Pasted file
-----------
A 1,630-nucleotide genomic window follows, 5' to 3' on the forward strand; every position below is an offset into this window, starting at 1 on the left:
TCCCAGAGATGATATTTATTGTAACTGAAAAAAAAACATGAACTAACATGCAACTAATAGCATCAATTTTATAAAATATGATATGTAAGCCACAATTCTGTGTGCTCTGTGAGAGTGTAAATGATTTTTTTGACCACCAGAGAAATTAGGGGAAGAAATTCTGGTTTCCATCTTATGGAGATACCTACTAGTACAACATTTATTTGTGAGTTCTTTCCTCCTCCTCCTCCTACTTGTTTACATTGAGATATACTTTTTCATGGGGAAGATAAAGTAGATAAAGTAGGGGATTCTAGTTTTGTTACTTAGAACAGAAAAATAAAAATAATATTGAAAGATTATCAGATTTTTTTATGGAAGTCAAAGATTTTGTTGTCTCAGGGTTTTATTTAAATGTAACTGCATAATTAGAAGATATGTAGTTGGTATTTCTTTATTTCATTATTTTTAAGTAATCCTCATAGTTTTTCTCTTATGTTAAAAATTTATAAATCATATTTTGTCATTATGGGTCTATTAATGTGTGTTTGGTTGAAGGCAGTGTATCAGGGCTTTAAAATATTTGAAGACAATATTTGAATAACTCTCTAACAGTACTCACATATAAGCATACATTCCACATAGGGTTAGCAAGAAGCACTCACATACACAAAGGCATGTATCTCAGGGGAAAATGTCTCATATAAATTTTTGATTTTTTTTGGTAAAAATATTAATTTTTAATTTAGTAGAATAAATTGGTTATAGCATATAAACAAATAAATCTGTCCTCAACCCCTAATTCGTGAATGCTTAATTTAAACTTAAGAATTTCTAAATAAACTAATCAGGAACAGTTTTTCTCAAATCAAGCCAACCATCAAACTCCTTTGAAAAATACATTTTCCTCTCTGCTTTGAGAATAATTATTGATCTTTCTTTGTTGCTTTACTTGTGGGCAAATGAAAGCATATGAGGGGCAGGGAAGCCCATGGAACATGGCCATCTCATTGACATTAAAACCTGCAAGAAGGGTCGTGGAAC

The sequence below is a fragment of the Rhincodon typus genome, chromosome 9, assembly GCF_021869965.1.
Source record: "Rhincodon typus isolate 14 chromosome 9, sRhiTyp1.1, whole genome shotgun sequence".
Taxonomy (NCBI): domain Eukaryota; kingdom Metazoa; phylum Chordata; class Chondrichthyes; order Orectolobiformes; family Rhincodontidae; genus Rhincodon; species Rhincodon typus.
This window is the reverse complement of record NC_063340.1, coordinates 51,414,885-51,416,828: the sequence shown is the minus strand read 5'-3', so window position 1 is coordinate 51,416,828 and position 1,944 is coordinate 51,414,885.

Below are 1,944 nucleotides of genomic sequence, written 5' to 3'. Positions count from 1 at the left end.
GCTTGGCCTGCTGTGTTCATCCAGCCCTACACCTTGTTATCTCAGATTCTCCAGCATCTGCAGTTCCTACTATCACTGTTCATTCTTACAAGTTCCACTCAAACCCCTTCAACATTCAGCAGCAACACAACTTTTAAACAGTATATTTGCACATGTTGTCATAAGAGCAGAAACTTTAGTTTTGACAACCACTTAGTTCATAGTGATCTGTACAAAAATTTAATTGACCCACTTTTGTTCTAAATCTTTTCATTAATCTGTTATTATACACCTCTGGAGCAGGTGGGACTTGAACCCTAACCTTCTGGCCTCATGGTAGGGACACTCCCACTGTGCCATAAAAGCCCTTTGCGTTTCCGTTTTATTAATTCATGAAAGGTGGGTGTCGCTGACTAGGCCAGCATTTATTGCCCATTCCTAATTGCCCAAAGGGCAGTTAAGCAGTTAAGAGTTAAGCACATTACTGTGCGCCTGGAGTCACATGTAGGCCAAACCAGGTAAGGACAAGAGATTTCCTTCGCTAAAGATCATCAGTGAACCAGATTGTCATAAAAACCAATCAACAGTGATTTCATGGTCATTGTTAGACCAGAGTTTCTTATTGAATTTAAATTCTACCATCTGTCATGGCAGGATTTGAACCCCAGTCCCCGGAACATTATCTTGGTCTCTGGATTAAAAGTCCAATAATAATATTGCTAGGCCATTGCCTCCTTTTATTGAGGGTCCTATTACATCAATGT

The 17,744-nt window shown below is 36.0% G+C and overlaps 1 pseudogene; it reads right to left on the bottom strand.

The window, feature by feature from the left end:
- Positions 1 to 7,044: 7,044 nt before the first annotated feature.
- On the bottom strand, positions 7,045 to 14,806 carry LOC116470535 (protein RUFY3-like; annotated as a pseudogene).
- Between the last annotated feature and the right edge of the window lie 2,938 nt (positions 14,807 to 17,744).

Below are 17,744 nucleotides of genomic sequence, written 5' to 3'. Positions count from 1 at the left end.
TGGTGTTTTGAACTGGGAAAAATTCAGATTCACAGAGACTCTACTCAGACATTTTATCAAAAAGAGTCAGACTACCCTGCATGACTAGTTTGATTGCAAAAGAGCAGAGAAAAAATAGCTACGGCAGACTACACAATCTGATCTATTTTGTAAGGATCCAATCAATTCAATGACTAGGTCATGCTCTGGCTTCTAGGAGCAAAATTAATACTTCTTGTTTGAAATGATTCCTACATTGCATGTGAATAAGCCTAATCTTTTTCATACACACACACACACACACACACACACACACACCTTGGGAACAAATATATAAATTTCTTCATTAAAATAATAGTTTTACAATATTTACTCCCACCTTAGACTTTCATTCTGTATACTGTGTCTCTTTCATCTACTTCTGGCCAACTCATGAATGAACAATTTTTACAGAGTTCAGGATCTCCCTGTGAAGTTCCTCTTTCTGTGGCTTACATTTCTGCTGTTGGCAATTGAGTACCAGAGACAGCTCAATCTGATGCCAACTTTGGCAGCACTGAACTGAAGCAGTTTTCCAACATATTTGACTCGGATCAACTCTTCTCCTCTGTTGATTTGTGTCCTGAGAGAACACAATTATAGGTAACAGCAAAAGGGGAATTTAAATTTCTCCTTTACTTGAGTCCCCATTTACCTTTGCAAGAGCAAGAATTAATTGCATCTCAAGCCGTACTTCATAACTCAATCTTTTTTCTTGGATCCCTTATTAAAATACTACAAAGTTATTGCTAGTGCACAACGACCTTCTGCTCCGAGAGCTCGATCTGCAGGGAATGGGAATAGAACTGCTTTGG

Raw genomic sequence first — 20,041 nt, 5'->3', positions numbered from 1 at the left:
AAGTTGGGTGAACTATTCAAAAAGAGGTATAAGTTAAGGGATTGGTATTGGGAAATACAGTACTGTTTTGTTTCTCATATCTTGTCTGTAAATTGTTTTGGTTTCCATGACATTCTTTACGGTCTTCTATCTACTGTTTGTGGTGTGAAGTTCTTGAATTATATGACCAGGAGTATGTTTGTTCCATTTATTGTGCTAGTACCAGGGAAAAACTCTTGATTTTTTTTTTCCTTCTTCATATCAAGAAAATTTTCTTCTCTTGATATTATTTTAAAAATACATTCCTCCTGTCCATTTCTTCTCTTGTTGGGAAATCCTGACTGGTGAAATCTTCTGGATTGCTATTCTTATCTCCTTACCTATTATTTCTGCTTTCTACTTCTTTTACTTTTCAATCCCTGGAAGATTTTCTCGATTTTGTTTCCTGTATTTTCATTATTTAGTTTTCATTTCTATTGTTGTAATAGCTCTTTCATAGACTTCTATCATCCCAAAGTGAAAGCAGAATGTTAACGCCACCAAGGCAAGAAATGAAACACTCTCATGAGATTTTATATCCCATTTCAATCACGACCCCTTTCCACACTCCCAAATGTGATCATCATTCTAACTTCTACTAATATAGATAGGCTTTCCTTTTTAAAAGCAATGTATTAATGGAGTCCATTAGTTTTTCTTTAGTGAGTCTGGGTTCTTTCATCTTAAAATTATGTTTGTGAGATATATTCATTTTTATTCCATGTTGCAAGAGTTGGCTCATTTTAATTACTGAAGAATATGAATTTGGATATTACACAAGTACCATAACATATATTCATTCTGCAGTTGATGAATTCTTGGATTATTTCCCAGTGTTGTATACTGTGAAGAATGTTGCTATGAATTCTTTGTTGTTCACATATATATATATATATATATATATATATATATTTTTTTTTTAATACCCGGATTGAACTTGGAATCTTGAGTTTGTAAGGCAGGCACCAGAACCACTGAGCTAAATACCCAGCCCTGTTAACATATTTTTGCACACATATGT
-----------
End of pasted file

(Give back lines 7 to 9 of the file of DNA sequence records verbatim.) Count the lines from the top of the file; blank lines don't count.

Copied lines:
Below are 1,944 nucleotides of genomic sequence, written 5' to 3'. Positions count from 1 at the left end.
GCTTGGCCTGCTGTGTTCATCCAGCCCTACACCTTGTTATCTCAGATTCTCCAGCATCTGCAGTTCCTACTATCACTGTTCATTCTTACAAGTTCCACTCAAACCCCTTCAACATTCAGCAGCAACACAACTTTTAAACAGTATATTTGCACATGTTGTCATAAGAGCAGAAACTTTAGTTTTGACAACCACTTAGTTCATAGTGATCTGTACAAAAATTTAATTGACCCACTTTTGTTCTAAATCTTTTCATTAATCTGTTATTATACACCTCTGGAGCAGGTGGGACTTGAACCCTAACCTTCTGGCCTCATGGTAGGGACACTCCCACTGTGCCATAAAAGCCCTTTGCGTTTCCGTTTTATTAATTCATGAAAGGTGGGTGTCGCTGACTAGGCCAGCATTTATTGCCCATTCCTAATTGCCCAAAGGGCAGTTAAGCAGTTAAGAGTTAAGCACATTACTGTGCGCCTGGAGTCACATGTAGGCCAAACCAGGTAAGGACAAGAGATTTCCTTCGCTAAAGATCATCAGTGAACCAGATTGTCATAAAAACCAATCAACAGTGATTTCATGGTCATTGTTAGACCAGAGTTTCTTATTGAATTTAAATTCTACCATCTGTCATGGCAGGATTTGAACCCCAGTCCCCGGAACATTATCTTGGTCTCTGGATTAAAAGTCCAATAATAATATTGCTAGGCCATTGCCTCCTTTTATTGAGGGTCCTATTACATCAATGT

The 17,744-nt window shown below is 36.0% G+C and overlaps 1 pseudogene; it reads right to left on the bottom strand.